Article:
Considerations on Indoor Acoustic Environments; Listen Carefully, and You Will Hear Real Sounds around You— The Future of Acoustic Environments and Human Senses —

Jan. 14, 2014
 

Considerations on Indoor Acoustic Environments; Listen Carefully, and You Will Hear Real Sounds around You— The Future of Acoustic Environments and Human Senses —

Kanako Ueno
Associate Professor, Department of Architecture, School of Science and Technology,
Meiji University
 
Looking for the Best Acoustics for Performers
My research theme is methods for evaluating and designing indoor acoustic environments. Various activities take place indoors depending on the purpose of the space. I look into the kinds of acoustics the room should have and kinds of architectural designs needed to create appropriate acoustic environments for individual activities, so that attractive and comfortable living environments can be provided for society. From the time that I was a student, I have been studying the acoustics of concert halls. Normally, concert hall acoustic are studied by looking at how the sound is heard by the audience, but I have been studying concert hall acoustic from the performers’ standpoint. Performers communicate what they want to express to an audience via sound. I have been conducting basic research into the ideal concert hall for performers, by evaluating and verifying suitable architectural designs and building materials, in order for optimum acoustic environments to be created. However, there is no one absolute answer to what is the ideal concert hall, because each architect has their own idea about their building and each performer has their individuality. Keeping this in mind, I have been exploring the types of architecture that best satisfy both the performers and the other requirements for concert halls, by examining concert halls from the performers’ standpoint. In recent years, I have been tackling a new challenge, the issue of acoustic environments in nurseries and schools.

Problems Caused by the Introduction of “Open-plan Classrooms”

Currently, about 10% of Japanese elementary schools use “open-plan classroom” designs. An open-plan classroom is a type of school building where the walls between corridors and classrooms are removed and open spaces are created next to classrooms. The design was introduced from the West. It aims to create a learning environment which enables personalized and individualized teaching. It is designed to create spaces where higher quality learning activities can be conducted flexibly rather than keeping students in confined classrooms. The open plan enabled teachers from different classes and subjects to cooperate with each other in supporting children’s voluntary learning. “Open-plan schools” have various benefits when it comes to the practical significance of class activities, but on the other hand, there is an increased sound problem caused by the removal of walls. This is the issue that I am focusing on. In an open-plan school, sound travels well and even disturbs students attending lessons. I am looking for architectural solutions to this problem, mainly for open-plan classrooms to be built in the future. More specifically, I am examining designs and materials that reduce the sound propagation, by combining various elements including the use of acoustic materials, the installation of sidewalls that block sounds made in each classroom, and the creation of larger spaces between classrooms. In my opinion, a continuous study on the impact that learning in open-plan schools has on children’s mental and physical development needs to be conducted in parallel. I would like to continue to work on the theme of developing optimum acoustic environments for children.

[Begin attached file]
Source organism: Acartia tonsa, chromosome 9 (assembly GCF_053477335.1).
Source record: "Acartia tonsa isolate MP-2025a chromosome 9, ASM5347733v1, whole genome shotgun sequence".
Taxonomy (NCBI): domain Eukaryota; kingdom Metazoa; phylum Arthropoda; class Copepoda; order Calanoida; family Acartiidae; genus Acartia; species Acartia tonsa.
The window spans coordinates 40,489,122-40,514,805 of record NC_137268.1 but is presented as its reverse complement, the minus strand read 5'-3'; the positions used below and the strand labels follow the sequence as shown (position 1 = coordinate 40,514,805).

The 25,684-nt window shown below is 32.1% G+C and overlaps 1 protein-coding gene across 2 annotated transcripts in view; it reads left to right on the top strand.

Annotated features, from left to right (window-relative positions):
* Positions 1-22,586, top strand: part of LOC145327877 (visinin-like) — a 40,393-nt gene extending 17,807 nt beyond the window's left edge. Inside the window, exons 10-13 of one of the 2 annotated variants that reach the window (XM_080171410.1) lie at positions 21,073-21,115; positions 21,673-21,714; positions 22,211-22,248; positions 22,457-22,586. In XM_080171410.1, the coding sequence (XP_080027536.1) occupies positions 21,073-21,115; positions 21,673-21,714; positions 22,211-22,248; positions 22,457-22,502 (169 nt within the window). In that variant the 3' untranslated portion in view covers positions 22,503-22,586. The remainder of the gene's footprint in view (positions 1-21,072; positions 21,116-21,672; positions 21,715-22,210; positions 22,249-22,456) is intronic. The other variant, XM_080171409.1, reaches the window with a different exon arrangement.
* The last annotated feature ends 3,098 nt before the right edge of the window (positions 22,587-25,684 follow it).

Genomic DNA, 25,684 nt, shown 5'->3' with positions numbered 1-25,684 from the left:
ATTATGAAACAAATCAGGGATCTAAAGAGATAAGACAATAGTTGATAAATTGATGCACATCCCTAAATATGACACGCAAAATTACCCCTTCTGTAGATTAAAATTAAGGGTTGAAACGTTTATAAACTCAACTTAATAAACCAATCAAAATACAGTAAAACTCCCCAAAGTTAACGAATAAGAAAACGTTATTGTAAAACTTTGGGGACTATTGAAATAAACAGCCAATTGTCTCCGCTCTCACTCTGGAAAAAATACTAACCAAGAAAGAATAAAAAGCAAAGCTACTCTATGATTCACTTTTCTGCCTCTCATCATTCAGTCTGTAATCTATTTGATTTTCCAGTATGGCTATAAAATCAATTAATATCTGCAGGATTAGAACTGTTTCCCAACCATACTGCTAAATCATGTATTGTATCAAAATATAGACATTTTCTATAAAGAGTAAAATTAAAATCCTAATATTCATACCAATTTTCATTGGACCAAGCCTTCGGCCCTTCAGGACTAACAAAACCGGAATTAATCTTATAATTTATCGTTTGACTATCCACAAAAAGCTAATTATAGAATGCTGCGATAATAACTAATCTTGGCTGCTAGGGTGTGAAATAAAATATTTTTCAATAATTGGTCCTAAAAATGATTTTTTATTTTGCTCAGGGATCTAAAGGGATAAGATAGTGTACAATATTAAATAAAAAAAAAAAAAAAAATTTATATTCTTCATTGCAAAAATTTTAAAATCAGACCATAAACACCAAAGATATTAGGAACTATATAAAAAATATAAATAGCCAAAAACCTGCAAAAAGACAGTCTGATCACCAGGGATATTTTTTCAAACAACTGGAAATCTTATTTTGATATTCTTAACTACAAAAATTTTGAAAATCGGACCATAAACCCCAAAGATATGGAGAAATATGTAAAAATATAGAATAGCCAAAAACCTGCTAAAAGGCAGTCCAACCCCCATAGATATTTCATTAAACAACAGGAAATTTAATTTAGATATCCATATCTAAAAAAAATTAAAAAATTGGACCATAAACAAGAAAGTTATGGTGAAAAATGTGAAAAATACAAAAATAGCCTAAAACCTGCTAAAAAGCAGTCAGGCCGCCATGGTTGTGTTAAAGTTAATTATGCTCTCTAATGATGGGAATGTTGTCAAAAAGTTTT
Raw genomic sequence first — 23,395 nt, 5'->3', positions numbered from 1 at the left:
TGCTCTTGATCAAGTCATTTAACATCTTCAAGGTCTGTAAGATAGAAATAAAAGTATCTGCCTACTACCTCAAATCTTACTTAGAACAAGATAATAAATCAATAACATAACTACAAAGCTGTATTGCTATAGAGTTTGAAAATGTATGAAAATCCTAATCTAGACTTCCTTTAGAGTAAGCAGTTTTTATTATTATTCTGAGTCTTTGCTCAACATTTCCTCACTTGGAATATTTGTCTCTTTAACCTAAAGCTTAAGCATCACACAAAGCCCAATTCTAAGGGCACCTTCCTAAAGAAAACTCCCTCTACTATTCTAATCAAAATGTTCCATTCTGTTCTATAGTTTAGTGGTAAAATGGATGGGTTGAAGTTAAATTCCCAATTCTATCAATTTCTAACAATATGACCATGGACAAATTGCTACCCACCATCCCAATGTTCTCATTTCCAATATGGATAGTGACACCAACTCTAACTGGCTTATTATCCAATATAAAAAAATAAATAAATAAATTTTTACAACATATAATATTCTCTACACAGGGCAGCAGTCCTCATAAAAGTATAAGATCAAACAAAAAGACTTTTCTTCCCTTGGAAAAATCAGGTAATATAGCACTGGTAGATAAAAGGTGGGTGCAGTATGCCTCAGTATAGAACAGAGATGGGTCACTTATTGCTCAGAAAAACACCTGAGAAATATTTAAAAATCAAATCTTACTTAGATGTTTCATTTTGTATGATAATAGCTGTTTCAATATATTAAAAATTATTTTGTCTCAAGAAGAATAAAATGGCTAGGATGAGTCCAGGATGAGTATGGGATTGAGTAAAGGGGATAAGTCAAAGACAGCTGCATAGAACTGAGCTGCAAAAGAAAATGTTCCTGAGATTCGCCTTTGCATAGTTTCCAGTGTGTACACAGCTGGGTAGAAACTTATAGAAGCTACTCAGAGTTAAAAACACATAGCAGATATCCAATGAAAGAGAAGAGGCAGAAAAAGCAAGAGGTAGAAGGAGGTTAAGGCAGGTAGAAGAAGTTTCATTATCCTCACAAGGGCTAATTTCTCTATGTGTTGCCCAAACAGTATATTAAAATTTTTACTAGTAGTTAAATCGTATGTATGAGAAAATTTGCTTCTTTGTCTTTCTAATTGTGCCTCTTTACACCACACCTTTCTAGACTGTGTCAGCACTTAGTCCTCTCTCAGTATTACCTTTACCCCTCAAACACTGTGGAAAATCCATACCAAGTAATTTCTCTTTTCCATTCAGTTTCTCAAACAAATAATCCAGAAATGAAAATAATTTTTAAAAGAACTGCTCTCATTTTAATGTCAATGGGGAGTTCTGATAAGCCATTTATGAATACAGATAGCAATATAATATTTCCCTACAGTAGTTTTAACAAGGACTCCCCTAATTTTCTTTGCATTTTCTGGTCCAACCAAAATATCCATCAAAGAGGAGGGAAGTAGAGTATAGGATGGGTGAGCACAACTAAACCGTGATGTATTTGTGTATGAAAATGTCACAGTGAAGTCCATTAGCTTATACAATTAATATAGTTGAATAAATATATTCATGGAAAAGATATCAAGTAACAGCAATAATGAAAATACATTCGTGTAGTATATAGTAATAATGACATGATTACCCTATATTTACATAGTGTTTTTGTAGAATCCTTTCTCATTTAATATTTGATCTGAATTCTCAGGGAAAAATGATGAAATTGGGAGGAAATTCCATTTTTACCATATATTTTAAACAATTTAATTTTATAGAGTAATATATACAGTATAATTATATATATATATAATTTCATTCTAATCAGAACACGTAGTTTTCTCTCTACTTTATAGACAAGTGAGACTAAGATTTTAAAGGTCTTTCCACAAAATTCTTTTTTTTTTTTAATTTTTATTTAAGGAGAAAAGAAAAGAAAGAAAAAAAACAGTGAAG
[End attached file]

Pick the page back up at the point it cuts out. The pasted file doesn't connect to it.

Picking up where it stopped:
The Problem of Acoustic Environments Accompanied by the Establishment of New Nurseries